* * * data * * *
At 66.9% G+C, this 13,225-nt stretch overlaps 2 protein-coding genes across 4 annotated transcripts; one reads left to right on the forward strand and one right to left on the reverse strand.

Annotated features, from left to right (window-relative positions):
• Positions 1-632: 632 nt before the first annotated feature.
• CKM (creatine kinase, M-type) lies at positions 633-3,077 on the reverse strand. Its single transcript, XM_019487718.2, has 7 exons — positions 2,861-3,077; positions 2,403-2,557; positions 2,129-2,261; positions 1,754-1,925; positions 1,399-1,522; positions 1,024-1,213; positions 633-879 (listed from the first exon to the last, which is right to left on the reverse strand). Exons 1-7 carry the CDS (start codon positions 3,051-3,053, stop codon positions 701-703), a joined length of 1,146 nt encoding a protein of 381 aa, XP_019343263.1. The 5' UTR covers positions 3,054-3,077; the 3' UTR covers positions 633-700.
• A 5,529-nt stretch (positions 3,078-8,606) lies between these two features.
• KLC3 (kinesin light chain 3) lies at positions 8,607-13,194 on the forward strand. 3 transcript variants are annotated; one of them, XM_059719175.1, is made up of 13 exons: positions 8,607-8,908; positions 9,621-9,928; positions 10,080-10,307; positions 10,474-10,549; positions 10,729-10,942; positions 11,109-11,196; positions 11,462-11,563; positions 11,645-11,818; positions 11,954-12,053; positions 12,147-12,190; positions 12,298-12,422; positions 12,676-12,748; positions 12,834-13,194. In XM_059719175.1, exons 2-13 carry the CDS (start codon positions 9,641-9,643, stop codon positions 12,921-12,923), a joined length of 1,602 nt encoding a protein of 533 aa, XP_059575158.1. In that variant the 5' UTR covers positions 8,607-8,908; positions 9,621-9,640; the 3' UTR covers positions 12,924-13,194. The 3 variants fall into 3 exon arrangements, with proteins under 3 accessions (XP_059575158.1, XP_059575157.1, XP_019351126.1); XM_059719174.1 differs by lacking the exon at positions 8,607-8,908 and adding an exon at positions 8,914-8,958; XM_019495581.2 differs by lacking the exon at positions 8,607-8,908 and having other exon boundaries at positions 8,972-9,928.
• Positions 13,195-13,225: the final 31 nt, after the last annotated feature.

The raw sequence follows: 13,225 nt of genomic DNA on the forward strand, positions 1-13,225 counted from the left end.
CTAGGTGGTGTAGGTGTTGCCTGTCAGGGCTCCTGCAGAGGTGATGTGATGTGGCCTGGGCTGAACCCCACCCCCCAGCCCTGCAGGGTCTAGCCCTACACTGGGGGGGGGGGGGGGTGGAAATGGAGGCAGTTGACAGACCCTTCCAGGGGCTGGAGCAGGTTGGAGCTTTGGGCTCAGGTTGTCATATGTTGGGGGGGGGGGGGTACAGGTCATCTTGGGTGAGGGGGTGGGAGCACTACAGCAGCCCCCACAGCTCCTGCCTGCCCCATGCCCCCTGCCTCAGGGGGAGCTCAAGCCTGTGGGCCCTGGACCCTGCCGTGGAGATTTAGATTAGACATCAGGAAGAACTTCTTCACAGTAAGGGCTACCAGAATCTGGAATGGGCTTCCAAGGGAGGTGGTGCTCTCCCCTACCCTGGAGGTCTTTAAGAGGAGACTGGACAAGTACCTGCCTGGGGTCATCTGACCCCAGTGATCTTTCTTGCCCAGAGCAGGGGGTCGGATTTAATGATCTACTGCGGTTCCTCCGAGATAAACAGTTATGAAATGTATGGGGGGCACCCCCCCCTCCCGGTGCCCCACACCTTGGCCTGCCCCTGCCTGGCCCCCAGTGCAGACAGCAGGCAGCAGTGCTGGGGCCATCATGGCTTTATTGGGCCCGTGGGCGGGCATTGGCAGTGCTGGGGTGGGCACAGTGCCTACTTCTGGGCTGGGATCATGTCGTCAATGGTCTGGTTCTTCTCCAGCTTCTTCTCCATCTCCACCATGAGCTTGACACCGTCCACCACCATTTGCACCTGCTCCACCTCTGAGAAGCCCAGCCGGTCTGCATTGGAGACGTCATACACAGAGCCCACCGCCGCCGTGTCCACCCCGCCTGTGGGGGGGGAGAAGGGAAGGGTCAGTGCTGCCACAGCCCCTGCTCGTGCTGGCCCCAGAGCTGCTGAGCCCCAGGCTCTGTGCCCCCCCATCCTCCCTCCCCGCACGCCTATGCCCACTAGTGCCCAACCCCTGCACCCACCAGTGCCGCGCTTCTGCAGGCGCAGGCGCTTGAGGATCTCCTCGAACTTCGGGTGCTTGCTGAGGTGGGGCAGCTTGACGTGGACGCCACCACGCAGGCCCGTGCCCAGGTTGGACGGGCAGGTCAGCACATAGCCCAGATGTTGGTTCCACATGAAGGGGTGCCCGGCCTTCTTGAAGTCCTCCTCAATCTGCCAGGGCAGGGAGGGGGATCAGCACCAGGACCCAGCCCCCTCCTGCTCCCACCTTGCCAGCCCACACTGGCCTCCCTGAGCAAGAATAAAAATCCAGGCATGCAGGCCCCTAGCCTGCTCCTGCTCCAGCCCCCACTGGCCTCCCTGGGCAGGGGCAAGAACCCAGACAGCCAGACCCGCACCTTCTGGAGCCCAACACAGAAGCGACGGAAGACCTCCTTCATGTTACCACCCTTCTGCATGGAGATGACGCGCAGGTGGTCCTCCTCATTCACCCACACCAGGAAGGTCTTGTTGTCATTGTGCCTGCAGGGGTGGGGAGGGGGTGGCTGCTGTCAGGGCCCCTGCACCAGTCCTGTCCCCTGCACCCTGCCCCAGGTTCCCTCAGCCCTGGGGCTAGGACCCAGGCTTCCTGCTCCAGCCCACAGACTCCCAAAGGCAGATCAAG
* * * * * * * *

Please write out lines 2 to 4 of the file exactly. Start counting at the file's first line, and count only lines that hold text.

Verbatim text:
Annotated features, from left to right (window-relative positions):
• Positions 1-632: 632 nt before the first annotated feature.
• CKM (creatine kinase, M-type) lies at positions 633-3,077 on the reverse strand. Its single transcript, XM_019487718.2, has 7 exons — positions 2,861-3,077; positions 2,403-2,557; positions 2,129-2,261; positions 1,754-1,925; positions 1,399-1,522; positions 1,024-1,213; positions 633-879 (listed from the first exon to the last, which is right to left on the reverse strand). Exons 1-7 carry the CDS (start codon positions 3,051-3,053, stop codon positions 701-703), a joined length of 1,146 nt encoding a protein of 381 aa, XP_019343263.1. The 5' UTR covers positions 3,054-3,077; the 3' UTR covers positions 633-700.